Apple’s new campus required thousands of trees, but as Apple blazed a trail of corporate eco-responsibility, there appears to have been some unintended consequences. Apple’s new spaceship-like campus wasn’t the only urban development in California in need of moderately mature trees. A new urban garden is underway atop Transbay Transit Center, and that project needed trees too.
“Apple park replaces 5 million square feet of asphalt and concrete with grassy fields and over 9,000 native and drought-resistant trees, and is powered by 100 percent renewable energy.”
Transbay Transit Center’s rooftop park only requires 469 trees. Reportedly, the rooftop park’s project architects have “scoured the west coast” trying to find 469 trees that were mature enough to complete the vision the designers had. The Transbay Transit Center’s rooftop urban garden is expected to be completed later in 2017, and Apple’s project is pretty much ready for launch.
According to CNBC, the transit center’s contractor and architect had to brainstorm a strategy that might prevent Apple from buying the trees they wanted before they could get to them. San Francisco’s rooftop park will boast 5.4 acres of green open space enveloped by towers of glass. Below, the transit hub will serve bus lines and possibly even a high-speed rail service. So far, only 60 trees have been delivered, according to a San Francisco Chronicle report.
“This is going to be one of the great parks of San Francisco, and it’s going to be a public space unlike anything else we have,” Gabriel Metcalf, president of SPUR, told San Francisco Chronicle.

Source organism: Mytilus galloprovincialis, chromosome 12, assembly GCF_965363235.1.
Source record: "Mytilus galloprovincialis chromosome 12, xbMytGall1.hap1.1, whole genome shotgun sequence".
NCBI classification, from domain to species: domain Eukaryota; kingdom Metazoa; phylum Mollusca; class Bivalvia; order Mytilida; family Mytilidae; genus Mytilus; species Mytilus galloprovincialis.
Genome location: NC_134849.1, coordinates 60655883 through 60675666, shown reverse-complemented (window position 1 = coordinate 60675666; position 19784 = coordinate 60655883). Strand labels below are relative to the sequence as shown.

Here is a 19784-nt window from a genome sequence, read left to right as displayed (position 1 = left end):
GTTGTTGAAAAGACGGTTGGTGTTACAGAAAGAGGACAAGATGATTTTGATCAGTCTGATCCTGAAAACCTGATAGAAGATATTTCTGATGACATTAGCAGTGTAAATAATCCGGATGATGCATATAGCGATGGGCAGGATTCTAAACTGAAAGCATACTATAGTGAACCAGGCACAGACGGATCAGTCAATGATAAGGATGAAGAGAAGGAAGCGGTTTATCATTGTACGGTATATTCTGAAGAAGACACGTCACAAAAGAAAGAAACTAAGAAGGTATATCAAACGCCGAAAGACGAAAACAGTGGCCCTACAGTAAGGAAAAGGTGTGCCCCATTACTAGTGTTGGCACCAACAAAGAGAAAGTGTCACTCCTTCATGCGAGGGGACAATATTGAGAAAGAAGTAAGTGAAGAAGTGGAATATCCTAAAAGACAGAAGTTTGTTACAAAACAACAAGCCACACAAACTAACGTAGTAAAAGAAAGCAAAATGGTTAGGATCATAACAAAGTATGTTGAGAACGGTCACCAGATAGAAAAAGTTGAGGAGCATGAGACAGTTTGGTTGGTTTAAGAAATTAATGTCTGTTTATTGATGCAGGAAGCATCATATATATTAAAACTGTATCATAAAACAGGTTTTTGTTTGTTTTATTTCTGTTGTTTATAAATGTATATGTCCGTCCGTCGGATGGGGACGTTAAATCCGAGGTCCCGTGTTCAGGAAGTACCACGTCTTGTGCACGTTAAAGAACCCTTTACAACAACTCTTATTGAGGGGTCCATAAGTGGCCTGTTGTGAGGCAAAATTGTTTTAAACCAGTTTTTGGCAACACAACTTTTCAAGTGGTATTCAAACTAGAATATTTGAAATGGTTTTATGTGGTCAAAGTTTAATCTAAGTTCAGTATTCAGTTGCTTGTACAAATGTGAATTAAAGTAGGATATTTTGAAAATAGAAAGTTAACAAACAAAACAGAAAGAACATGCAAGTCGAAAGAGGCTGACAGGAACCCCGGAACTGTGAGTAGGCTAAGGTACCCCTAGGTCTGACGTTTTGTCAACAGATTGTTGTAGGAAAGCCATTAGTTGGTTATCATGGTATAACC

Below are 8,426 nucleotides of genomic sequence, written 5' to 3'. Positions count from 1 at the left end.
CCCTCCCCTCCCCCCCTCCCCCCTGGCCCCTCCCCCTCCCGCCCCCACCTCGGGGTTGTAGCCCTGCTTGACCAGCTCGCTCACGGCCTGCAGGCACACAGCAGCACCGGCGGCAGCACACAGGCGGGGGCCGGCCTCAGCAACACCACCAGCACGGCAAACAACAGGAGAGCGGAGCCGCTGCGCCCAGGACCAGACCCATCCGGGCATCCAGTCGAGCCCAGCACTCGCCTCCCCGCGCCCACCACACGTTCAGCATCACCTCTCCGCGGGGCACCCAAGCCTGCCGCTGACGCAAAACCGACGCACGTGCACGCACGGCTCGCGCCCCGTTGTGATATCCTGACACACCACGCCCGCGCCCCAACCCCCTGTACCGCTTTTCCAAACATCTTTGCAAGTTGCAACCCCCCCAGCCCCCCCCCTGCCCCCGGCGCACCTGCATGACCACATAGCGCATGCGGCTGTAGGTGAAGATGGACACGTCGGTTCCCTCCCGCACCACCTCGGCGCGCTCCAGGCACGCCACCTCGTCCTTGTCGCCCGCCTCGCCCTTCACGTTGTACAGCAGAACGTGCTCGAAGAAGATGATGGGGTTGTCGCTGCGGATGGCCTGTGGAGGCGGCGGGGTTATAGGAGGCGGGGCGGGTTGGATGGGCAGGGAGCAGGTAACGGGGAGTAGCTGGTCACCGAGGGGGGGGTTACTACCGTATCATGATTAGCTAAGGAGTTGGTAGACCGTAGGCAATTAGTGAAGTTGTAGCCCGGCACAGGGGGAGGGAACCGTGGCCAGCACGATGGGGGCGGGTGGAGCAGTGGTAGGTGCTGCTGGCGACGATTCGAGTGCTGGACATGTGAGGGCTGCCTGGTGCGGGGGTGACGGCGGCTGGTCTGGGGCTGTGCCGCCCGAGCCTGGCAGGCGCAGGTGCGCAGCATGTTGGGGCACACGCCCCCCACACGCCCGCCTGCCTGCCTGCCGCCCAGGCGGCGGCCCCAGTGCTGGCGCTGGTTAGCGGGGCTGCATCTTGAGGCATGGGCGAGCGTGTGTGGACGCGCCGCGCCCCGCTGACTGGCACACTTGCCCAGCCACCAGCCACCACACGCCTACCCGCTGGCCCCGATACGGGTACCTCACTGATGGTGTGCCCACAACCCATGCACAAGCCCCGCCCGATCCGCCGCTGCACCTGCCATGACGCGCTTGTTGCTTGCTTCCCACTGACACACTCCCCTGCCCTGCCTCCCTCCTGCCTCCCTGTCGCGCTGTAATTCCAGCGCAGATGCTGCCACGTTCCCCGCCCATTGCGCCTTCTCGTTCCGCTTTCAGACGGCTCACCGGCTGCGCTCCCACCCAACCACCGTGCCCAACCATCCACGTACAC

The project needs moderately mature trees, and with Apple’s massive eco-friendly campus competing for trees, it’s been a challenge to find the perfect trees. They have visited 17 nurseries in Oregon and California to find trees for the rooftop garden, the article in San Francisco Chronicle explained.
“There are Chinese elms from Rainbow in northern San Diego County, and olive trees from Farmington in San Joaquin County. From Gilroy come island oaks, while Escondido was the source for five or six cork oaks. A Columnar Hornbeam came from a nursery outside Portland, while a rare torpedo-shaped Chilean wine palm was tracked down near San Diego.”
Meanwhile, Apple was buying trees. Plenty of trees.
The transit center’s planners couldn’t keep up. They developed a system with the yellow tags to communicate which trees would get quickly moved to a nursery in Sunol, where the project team leased four acres of land. That way, the perfect trees could be held until they were ready to put them in. While waiting in Sunol, arborists from McGuire and Hester reportedly cared for the trees. As the trees waited, they grew, so the arborists had to transfer them into larger boxes when they outgrew the boxes they arrived in.
The trees took decades to grow, so obviously, the project leaders had to make sure there were trees available to them. Shipping from great distances can damage trees.
While the trees wait, workers waterproof the roof and add a layer of foam that will go beneath the soil where each tree is planted. Because the trees are mature, they need to pay close attention to the direction of growth as well. A tree’s box is labeled with spray-painted “N” for North so that the trees have the best shot of surviving the transplant.
“These are important trees,” landscape architect Adam Greenspan said of the Chinese elms that would be planted on the roof of the transit center. “And hard to find. Even though you see them around, there are not that many being grown these days.”
It seems that if California is going to keep up with its own demand for bringing the forest into the city, future plans may have to include choosing faster-growing trees in their designs or transplanting wild trees, which would undoubtedly be a more complicated process than moving trees from nurseries.
[Featured Image by Apple]